International Association for Cryptologic Research

International Association
for Cryptologic Research


Thomas Unterluggauer


Isap v2.0 📺
We specify Isap v2.0, a lightweight permutation-based authenticated encryption algorithm that is designed to ease protection against side-channel and fault attacks. This design is an improved version of the previously published Isap v1.0, and offers increased protection against implementation attacks as well as more efficient implementations. Isap v2.0 is a candidate in NIST’s LightWeight Cryptography (LWC) project, which aims to identify and standardize authenticated ciphers that are well-suited for applications in constrained environments. We provide a self-contained specification of the new Isap v2.0 mode and discuss its design rationale. We formally prove the security of the Isap v2.0 mode in the leakage-resilient setting. Finally, in an extensive implementation overview, we show that Isap v2.0 can be implemented securely with very low area requirements.
ISAP - Towards Side-Channel Secure Authenticated Encryption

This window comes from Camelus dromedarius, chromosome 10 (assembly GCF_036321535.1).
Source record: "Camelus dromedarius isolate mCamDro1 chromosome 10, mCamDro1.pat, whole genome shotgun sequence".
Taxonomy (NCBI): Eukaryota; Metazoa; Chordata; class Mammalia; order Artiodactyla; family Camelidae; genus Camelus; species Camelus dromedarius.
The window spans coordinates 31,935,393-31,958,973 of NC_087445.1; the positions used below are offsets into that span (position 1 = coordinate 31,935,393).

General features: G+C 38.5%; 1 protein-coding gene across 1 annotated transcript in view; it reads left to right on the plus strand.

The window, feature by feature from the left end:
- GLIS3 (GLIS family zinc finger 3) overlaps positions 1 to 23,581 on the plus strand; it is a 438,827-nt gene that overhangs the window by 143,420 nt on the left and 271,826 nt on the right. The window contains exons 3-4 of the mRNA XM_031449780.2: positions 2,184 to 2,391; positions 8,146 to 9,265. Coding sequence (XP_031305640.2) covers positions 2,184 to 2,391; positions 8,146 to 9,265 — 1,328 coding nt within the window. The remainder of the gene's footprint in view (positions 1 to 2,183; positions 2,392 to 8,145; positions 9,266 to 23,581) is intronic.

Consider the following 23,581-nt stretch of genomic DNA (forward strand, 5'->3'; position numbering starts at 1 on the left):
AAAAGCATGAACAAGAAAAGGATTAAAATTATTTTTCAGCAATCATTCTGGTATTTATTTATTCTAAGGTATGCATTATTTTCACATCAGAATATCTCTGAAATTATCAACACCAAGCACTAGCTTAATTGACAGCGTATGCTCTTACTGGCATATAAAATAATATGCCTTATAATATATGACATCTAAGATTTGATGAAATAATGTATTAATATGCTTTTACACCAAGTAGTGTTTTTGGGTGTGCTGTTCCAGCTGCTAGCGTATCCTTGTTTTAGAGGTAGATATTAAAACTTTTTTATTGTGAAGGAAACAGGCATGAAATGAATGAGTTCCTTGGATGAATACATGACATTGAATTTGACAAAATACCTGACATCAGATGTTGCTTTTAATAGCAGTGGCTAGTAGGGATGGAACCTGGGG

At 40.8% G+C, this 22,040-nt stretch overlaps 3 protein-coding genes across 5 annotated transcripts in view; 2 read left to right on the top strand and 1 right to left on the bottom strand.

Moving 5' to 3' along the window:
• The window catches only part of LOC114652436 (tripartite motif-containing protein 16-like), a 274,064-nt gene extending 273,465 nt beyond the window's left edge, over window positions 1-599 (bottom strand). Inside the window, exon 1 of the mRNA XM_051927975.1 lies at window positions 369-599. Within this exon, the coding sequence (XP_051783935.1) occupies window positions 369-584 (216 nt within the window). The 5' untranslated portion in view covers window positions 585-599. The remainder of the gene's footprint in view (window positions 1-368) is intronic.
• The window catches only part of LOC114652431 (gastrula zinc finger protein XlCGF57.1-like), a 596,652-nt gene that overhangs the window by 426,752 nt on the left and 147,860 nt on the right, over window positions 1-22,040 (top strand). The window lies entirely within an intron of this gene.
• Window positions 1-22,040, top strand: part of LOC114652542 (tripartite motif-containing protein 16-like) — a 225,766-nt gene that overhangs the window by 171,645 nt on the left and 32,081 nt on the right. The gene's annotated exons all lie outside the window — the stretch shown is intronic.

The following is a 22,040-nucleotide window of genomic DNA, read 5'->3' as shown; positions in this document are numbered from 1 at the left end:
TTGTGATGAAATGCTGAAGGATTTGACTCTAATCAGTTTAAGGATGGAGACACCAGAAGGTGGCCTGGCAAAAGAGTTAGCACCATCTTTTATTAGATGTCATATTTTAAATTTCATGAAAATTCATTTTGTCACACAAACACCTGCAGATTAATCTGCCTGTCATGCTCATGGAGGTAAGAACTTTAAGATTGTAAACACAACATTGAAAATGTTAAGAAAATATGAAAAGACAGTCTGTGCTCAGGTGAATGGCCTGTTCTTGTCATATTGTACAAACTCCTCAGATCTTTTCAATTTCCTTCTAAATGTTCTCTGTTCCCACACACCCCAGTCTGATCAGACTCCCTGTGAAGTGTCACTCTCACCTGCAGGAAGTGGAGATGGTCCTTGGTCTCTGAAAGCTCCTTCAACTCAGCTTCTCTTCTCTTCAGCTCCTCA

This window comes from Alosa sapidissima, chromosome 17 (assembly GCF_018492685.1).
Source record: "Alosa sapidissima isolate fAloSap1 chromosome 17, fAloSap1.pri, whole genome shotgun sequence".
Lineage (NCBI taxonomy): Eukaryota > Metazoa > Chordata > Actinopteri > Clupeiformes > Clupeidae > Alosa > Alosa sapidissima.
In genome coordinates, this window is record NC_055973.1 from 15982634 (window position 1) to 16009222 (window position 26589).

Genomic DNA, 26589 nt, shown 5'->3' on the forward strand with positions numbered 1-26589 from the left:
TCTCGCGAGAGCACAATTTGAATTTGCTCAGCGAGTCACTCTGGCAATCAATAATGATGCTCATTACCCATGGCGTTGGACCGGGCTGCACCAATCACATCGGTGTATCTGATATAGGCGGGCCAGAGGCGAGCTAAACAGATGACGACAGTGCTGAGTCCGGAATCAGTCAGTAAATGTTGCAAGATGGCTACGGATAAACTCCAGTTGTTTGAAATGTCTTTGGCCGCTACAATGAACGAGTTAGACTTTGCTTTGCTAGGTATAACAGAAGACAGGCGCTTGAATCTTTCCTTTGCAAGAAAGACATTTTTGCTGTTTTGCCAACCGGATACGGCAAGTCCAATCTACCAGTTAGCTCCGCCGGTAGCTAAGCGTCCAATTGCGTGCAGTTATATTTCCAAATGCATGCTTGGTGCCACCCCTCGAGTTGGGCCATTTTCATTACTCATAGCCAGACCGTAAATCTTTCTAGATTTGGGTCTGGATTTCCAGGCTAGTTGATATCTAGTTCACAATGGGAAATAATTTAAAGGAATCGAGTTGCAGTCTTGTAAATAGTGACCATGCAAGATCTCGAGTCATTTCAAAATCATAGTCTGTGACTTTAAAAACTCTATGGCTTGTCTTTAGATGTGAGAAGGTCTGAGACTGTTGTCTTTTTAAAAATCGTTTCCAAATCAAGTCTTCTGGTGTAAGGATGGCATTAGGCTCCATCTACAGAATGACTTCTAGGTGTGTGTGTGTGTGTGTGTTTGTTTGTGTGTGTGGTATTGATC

Side-channel attacks and in particular differential power analysis (DPA) attacks pose a serious threat to cryptographic implementations. One approach to counteract such attacks are cryptographic schemes based on fresh re-keying. In settings of pre-shared secret keys, such schemes render DPA attacks infeasible by deriving session keys and by ensuring that the attacker cannot collect side-channel leakage on the session key during cryptographic operations with different inputs. While these schemes can be applied to secure standard communication settings, current re-keying approaches are unable to provide protection in settings where the same input needs to be processed multiple times. In this work, we therefore adapt the re-keying approach and present a symmetric authenticated encryption scheme that is secure against DPA attacks and that does not have such a usage restriction. This means that our scheme fully complies with the requirements given in the CAESAR call and hence, can be used like other noncebased authenticated encryption schemes without loss of side-channel protection. Its resistance against side-channel analysis is highly relevant for several applications in practice, like bulk storage settings in general and the protection of FPGA bitfiles and firmware images in particular.